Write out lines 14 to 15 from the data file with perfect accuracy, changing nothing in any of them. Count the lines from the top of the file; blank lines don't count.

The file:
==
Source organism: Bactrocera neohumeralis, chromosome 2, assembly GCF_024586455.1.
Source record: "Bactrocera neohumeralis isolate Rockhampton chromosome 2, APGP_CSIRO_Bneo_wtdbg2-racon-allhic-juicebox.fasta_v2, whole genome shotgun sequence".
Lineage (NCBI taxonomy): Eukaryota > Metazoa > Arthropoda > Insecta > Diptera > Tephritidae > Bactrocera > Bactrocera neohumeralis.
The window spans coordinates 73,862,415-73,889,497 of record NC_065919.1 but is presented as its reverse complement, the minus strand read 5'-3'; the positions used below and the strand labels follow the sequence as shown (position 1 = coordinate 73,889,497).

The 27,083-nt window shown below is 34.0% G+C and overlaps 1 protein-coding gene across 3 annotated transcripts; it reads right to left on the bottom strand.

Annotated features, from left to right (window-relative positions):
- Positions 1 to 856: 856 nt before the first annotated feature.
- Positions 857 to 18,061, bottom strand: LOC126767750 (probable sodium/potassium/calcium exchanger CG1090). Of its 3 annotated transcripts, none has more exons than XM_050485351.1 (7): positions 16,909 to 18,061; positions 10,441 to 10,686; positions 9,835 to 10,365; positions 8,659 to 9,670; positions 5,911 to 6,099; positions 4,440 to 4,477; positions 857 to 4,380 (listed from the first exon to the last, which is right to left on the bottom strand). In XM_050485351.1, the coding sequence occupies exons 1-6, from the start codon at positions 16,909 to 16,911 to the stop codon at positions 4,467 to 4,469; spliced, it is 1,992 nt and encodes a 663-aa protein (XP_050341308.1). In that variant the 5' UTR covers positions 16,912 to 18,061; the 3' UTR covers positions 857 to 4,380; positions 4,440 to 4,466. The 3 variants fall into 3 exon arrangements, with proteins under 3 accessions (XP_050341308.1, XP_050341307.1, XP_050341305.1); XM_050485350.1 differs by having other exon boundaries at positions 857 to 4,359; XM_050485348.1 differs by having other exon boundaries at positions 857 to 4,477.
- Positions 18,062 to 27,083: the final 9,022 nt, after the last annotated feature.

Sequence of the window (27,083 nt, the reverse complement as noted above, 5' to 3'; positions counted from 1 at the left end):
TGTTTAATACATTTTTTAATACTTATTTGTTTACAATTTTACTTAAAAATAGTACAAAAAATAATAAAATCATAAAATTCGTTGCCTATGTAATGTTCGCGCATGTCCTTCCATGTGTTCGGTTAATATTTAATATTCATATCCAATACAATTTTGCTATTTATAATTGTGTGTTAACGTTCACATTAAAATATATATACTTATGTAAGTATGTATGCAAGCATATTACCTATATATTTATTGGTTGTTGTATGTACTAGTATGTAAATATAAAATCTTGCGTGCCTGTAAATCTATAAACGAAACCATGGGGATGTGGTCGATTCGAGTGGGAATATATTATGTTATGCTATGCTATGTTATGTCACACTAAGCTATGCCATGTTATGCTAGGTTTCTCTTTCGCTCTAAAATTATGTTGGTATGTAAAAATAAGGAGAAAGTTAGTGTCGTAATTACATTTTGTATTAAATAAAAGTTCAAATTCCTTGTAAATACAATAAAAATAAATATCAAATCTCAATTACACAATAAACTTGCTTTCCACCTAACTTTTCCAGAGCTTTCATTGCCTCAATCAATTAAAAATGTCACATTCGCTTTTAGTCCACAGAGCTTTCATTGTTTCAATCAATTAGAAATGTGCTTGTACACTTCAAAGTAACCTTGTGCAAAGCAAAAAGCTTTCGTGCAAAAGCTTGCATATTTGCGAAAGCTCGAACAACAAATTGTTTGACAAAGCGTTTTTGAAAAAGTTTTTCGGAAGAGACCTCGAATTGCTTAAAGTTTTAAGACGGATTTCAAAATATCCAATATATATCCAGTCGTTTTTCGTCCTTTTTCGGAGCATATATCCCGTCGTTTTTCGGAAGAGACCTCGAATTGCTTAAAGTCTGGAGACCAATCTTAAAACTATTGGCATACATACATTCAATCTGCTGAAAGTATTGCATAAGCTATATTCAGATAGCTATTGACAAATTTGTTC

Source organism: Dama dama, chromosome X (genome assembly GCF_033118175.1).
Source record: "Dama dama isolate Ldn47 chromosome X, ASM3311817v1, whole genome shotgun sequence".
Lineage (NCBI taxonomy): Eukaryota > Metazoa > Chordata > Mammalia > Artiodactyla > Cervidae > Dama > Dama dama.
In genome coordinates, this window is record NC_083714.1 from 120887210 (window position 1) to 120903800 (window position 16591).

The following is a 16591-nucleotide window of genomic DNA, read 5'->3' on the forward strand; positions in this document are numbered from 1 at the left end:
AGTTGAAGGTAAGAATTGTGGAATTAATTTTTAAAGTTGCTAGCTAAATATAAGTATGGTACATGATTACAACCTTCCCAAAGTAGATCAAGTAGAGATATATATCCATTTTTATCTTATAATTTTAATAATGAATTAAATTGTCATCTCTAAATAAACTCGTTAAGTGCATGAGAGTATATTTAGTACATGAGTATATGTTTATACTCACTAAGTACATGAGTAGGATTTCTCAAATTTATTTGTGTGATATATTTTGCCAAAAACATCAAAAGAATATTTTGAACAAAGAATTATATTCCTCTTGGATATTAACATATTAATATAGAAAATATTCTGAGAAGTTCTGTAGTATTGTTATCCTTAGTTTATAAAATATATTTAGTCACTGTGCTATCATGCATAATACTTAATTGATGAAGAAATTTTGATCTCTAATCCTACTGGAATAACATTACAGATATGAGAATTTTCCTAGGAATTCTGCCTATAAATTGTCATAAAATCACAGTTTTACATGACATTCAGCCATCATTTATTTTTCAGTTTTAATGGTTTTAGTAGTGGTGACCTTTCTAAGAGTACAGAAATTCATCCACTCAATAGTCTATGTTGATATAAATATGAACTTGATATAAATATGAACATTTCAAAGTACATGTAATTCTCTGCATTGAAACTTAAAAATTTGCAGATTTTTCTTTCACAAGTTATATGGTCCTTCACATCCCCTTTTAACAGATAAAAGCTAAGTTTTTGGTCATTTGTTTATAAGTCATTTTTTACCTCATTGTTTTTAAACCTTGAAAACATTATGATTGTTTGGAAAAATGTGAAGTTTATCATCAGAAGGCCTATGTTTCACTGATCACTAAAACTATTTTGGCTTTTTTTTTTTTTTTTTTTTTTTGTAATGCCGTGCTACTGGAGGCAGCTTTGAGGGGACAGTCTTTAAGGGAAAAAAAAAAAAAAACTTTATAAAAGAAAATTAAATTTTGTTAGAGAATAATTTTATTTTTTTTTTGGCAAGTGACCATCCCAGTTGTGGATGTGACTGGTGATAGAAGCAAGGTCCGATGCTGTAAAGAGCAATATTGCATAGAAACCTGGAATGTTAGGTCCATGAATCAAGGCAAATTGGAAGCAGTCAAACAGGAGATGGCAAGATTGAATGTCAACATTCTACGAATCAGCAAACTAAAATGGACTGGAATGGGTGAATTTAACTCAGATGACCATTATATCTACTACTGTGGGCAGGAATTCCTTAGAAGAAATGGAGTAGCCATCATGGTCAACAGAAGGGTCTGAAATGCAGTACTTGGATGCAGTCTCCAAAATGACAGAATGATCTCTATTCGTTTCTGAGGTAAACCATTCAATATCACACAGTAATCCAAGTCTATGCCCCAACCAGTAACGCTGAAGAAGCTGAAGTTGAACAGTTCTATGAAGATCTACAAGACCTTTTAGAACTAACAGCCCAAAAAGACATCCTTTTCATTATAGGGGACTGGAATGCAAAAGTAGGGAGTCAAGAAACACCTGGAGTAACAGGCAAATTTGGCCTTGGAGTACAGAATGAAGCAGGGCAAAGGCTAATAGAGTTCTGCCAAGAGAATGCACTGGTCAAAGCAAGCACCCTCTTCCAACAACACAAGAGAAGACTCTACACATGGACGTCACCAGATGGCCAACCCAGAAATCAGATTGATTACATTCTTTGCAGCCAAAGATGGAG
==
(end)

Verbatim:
Lineage (NCBI taxonomy): Eukaryota > Metazoa > Chordata > Mammalia > Artiodactyla > Cervidae > Dama > Dama dama.
In genome coordinates, this window is record NC_083714.1 from 120887210 (window position 1) to 120903800 (window position 16591).